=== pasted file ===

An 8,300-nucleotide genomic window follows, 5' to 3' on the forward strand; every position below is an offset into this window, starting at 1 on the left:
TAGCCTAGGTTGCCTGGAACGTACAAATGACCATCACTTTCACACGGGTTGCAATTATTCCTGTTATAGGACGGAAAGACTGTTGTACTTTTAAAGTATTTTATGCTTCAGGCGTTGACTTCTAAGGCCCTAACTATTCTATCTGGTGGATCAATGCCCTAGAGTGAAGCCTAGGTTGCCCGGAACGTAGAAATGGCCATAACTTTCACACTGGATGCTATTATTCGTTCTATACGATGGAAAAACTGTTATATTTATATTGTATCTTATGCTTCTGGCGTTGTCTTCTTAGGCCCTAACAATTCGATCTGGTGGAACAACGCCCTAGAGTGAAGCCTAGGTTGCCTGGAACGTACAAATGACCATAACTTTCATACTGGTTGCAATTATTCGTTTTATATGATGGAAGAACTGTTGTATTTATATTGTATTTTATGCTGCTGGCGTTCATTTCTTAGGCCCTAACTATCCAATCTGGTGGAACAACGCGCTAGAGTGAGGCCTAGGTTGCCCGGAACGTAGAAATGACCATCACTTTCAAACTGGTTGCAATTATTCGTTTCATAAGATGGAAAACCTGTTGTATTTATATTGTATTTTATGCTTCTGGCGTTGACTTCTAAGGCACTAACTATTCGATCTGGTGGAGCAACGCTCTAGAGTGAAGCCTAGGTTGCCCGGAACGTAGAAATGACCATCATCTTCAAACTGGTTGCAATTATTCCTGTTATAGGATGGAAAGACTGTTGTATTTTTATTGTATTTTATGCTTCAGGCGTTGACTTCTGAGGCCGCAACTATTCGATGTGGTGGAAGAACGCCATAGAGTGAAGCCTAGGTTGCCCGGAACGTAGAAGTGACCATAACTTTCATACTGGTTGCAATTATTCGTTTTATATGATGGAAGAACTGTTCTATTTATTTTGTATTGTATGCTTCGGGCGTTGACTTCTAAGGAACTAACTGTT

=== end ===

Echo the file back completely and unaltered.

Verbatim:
An 8,300-nucleotide genomic window follows, 5' to 3' on the forward strand; every position below is an offset into this window, starting at 1 on the left:
TAGCCTAGGTTGCCTGGAACGTACAAATGACCATCACTTTCACACGGGTTGCAATTATTCCTGTTATAGGACGGAAAGACTGTTGTACTTTTAAAGTATTTTATGCTTCAGGCGTTGACTTCTAAGGCCCTAACTATTCTATCTGGTGGATCAATGCCCTAGAGTGAAGCCTAGGTTGCCCGGAACGTAGAAATGGCCATAACTTTCACACTGGATGCTATTATTCGTTCTATACGATGGAAAAACTGTTATATTTATATTGTATCTTATGCTTCTGGCGTTGTCTTCTTAGGCCCTAACAATTCGATCTGGTGGAACAACGCCCTAGAGTGAAGCCTAGGTTGCCTGGAACGTACAAATGACCATAACTTTCATACTGGTTGCAATTATTCGTTTTATATGATGGAAGAACTGTTGTATTTATATTGTATTTTATGCTGCTGGCGTTCATTTCTTAGGCCCTAACTATCCAATCTGGTGGAACAACGCGCTAGAGTGAGGCCTAGGTTGCCCGGAACGTAGAAATGACCATCACTTTCAAACTGGTTGCAATTATTCGTTTCATAAGATGGAAAACCTGTTGTATTTATATTGTATTTTATGCTTCTGGCGTTGACTTCTAAGGCACTAACTATTCGATCTGGTGGAGCAACGCTCTAGAGTGAAGCCTAGGTTGCCCGGAACGTAGAAATGACCATCATCTTCAAACTGGTTGCAATTATTCCTGTTATAGGATGGAAAGACTGTTGTATTTTTATTGTATTTTATGCTTCAGGCGTTGACTTCTGAGGCCGCAACTATTCGATGTGGTGGAAGAACGCCATAGAGTGAAGCCTAGGTTGCCCGGAACGTAGAAGTGACCATAACTTTCATACTGGTTGCAATTATTCGTTTTATATGATGGAAGAACTGTTCTATTTATTTTGTATTGTATGCTTCGGGCGTTGACTTCTAAGGAACTAACTGTT